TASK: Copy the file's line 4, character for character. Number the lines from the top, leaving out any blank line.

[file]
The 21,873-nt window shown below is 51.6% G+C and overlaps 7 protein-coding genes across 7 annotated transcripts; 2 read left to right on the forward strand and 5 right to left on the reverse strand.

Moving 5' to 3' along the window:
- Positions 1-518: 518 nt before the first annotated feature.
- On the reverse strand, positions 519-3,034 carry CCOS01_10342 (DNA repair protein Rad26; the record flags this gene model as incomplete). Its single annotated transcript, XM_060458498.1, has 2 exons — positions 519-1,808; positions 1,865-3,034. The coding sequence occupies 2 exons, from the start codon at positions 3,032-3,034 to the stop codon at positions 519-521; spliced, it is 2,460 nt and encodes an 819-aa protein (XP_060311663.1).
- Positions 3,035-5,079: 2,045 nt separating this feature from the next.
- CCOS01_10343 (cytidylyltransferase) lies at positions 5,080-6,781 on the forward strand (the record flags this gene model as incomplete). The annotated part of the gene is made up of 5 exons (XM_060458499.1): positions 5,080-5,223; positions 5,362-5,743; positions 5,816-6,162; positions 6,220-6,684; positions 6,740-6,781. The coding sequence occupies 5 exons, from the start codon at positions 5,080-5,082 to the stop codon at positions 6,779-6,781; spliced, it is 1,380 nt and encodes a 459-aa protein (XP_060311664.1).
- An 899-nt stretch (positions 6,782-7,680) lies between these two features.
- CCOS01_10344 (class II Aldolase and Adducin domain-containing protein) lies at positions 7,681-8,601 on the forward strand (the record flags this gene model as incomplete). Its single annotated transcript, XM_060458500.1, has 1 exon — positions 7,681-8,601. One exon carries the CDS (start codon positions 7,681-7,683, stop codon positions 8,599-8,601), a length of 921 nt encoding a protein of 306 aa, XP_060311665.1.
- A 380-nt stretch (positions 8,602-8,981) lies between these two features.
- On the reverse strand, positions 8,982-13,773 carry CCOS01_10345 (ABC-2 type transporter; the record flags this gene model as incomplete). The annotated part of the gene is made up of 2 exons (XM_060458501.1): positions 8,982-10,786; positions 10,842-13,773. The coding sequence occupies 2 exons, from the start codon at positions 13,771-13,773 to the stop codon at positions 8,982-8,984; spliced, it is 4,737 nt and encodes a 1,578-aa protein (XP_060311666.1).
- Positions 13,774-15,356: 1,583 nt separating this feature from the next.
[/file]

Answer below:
- On the reverse strand, positions 519-3,034 carry CCOS01_10342 (DNA repair protein Rad26; the record flags this gene model as incomplete). Its single annotated transcript, XM_060458498.1, has 2 exons — positions 519-1,808; positions 1,865-3,034. The coding sequence occupies 2 exons, from the start codon at positions 3,032-3,034 to the stop codon at positions 519-521; spliced, it is 2,460 nt and encodes an 819-aa protein (XP_060311663.1).